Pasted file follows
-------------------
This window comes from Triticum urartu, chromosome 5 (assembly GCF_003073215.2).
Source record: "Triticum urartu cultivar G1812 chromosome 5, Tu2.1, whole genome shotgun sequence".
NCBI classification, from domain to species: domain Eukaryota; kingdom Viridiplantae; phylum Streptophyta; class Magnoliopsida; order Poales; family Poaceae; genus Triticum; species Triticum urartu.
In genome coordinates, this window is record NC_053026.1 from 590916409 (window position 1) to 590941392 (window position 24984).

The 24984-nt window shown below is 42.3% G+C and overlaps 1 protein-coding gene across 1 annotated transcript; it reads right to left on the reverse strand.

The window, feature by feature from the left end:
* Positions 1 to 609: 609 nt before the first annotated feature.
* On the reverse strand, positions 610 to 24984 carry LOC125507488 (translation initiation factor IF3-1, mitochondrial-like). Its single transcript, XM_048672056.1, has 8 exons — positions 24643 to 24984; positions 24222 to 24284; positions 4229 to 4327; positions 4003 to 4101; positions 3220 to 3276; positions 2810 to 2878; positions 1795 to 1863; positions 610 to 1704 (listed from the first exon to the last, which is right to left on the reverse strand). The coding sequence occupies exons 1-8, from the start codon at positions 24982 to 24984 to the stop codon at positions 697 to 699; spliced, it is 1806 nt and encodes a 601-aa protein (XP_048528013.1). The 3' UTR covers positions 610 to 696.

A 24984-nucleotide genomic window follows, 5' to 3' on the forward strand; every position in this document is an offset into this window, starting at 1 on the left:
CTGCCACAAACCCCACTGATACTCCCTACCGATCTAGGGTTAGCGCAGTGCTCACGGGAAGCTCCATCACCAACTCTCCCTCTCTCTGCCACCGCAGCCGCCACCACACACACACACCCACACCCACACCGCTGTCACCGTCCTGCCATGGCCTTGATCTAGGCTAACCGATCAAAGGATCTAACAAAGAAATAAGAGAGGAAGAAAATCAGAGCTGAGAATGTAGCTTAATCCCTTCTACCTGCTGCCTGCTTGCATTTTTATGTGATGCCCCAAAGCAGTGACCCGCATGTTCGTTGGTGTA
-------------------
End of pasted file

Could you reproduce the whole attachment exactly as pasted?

This window comes from Triticum urartu, chromosome 5 (assembly GCF_003073215.2).
Source record: "Triticum urartu cultivar G1812 chromosome 5, Tu2.1, whole genome shotgun sequence".
NCBI classification, from domain to species: domain Eukaryota; kingdom Viridiplantae; phylum Streptophyta; class Magnoliopsida; order Poales; family Poaceae; genus Triticum; species Triticum urartu.
In genome coordinates, this window is record NC_053026.1 from 590916409 (window position 1) to 590941392 (window position 24984).

The 24984-nt window shown below is 42.3% G+C and overlaps 1 protein-coding gene across 1 annotated transcript; it reads right to left on the reverse strand.

The window, feature by feature from the left end:
* Positions 1 to 609: 609 nt before the first annotated feature.
* On the reverse strand, positions 610 to 24984 carry LOC125507488 (translation initiation factor IF3-1, mitochondrial-like). Its single transcript, XM_048672056.1, has 8 exons — positions 24643 to 24984; positions 24222 to 24284; positions 4229 to 4327; positions 4003 to 4101; positions 3220 to 3276; positions 2810 to 2878; positions 1795 to 1863; positions 610 to 1704 (listed from the first exon to the last, which is right to left on the reverse strand). The coding sequence occupies exons 1-8, from the start codon at positions 24982 to 24984 to the stop codon at positions 697 to 699; spliced, it is 1806 nt and encodes a 601-aa protein (XP_048528013.1). The 3' UTR covers positions 610 to 696.

A 24984-nucleotide genomic window follows, 5' to 3' on the forward strand; every position in this document is an offset into this window, starting at 1 on the left:
CTGCCACAAACCCCACTGATACTCCCTACCGATCTAGGGTTAGCGCAGTGCTCACGGGAAGCTCCATCACCAACTCTCCCTCTCTCTGCCACCGCAGCCGCCACCACACACACACACCCACACCCACACCGCTGTCACCGTCCTGCCATGGCCTTGATCTAGGCTAACCGATCAAAGGATCTAACAAAGAAATAAGAGAGGAAGAAAATCAGAGCTGAGAATGTAGCTTAATCCCTTCTACCTGCTGCCTGCTTGCATTTTTATGTGATGCCCCAAAGCAGTGACCCGCATGTTCGTTGGTGTA